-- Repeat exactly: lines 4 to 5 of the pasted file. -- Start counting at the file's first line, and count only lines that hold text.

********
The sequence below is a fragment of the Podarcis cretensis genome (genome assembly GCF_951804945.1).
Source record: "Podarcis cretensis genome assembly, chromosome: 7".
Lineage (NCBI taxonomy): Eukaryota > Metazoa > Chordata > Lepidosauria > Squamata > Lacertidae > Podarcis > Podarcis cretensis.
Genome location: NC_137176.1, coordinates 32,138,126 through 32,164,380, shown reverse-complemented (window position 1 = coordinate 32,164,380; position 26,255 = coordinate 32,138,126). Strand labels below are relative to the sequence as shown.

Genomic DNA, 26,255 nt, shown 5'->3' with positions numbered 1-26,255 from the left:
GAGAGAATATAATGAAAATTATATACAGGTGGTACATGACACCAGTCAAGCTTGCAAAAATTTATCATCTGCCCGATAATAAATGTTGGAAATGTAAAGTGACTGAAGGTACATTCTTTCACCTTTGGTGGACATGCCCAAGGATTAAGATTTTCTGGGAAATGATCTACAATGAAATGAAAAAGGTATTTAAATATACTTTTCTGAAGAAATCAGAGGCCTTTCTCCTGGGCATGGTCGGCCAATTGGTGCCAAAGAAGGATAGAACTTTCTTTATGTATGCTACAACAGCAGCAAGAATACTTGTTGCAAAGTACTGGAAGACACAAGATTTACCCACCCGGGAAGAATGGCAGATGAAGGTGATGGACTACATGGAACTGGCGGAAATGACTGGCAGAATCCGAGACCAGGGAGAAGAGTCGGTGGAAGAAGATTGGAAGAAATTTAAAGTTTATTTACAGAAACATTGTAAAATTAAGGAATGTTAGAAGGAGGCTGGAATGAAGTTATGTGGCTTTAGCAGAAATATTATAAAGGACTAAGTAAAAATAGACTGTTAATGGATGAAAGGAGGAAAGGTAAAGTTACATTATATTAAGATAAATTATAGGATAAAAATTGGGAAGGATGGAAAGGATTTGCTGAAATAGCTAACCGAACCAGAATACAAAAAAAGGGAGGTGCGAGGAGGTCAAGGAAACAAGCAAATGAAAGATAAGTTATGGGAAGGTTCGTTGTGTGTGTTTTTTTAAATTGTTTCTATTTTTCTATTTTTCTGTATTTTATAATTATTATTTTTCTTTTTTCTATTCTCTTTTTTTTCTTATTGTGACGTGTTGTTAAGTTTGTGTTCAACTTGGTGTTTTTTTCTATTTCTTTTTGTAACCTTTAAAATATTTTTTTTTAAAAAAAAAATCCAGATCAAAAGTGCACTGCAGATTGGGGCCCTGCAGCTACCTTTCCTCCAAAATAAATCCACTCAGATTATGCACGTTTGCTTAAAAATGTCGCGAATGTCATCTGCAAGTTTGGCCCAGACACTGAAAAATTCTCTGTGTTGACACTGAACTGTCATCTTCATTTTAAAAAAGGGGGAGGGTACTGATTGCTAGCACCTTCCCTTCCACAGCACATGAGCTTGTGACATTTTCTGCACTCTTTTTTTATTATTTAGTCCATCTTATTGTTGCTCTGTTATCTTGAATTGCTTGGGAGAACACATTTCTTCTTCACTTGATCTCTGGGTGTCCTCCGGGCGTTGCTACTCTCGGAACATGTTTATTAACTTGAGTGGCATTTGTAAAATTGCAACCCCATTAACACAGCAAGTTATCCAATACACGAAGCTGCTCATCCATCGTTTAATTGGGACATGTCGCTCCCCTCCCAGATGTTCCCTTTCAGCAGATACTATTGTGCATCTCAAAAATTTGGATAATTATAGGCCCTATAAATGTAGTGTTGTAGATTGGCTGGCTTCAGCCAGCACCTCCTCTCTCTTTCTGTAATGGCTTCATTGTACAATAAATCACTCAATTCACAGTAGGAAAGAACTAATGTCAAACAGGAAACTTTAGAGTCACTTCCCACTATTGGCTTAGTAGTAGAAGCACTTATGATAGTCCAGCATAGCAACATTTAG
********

Genome location: NC_137176.1, coordinates 32,138,126 through 32,164,380, shown reverse-complemented (window position 1 = coordinate 32,164,380; position 26,255 = coordinate 32,138,126). Strand labels below are relative to the sequence as shown.

Genomic DNA, 26,255 nt, shown 5'->3' with positions numbered 1-26,255 from the left: